The rank checker tool of Raven Internet Marketing Tools has been a phenomenal resource for SEO professionals and business owners. The recent announcement from the company that it is taking off the Ranking Tool to comply with Google’s Terms of Service comes as a disappointing surprise for many associated with the industry.
Although there are viewpoints and perspectives in favor and against such a move by Google, one reality is certain, and that’s Google is exercising more control on developers than ever before. Google’s Terms of Service has been there for years and the ranking tool from Raven has been in use for seven years. The market watchers are baffled as to why Google has been coming down hard in recent times.
In January 2012, all in one SEO desktop software maker Market Samurai was forced to take a similar action and that swayed the company from using Google data to data generated by Bing. However, the company still uses Google data but blends it with data accumulated from Google’s largest competitor. SEOmoz, another company that came under fire from Google recently had faced revocation of its API access to Google AdWords.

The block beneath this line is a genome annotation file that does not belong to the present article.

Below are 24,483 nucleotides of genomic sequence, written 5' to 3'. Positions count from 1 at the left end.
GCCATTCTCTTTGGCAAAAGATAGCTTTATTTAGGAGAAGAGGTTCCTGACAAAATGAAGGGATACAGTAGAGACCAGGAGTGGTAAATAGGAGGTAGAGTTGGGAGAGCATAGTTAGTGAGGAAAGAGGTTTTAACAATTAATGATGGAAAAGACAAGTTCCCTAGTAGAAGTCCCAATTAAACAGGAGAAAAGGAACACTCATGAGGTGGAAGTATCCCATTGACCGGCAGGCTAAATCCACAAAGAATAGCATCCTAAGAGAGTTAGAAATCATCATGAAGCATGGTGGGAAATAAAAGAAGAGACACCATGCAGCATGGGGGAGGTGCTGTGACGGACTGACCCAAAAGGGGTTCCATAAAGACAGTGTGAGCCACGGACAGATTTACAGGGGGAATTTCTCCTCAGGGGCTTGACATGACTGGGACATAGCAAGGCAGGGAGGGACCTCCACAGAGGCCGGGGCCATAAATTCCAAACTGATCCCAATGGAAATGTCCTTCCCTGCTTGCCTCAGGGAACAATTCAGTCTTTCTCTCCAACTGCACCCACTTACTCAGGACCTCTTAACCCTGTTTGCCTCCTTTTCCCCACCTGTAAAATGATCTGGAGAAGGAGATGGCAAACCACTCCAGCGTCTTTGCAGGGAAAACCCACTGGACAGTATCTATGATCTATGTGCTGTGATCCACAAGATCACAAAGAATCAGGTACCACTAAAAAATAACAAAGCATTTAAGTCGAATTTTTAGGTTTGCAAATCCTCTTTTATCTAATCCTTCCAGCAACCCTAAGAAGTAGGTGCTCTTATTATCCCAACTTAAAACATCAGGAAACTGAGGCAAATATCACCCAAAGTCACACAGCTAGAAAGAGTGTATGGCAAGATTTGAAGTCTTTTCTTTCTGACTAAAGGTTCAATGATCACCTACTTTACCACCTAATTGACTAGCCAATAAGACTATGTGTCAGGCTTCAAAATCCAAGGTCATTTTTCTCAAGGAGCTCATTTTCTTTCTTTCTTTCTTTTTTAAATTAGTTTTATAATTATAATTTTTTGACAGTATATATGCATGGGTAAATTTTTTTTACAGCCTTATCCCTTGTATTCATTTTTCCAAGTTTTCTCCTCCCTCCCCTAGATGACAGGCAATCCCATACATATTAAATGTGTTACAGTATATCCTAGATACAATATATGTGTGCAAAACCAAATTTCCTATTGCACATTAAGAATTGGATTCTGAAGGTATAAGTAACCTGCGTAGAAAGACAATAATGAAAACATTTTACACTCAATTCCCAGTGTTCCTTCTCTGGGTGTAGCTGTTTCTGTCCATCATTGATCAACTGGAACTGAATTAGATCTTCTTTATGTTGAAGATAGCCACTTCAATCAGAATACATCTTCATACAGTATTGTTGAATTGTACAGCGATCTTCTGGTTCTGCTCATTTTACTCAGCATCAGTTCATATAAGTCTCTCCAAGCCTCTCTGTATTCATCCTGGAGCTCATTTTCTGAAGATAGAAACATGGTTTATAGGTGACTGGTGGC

The official announcement from Raven throws up many larger questions about the future of SEO and if Google is trying to curb the resources that SEO companies, software and professionals have long engaged.
Google’s Terms of Service clearly doesn’t allow using AdWords data to rank sites or to base it on search engine results pages. Such data is considered to be scraped data and all companies are strictly advised to not use scraped data else their API access to AdWords would be revoked. Google may be simply enforcing its own terms of service for greater compliance but the timing has been questioned and pondered upon by many.
On a larger perspective, it seems to be a constructive move from Google since the development indicates and encourages using other forms of statistics to determine ranking, for instance the organic search traffic generated from its results for a website. Many experts are in favor of such developments since this would disable the SEO companies’ and software’s ability to hoodwink the protocols of Google and bring in certain levels of uniformity.
Another theory suggests that Google may be trying to cut down costs that is generated due to automated searches made by tools like that of Raven while scouting scraped data for ranking.
Whatever be the specific reason behind the development, with Raven’s ranking tool taken off the market it would be interesting to see if Raven continues to use Google’s data or switches to Bing or where SEO’s will turn to next to find ranking data.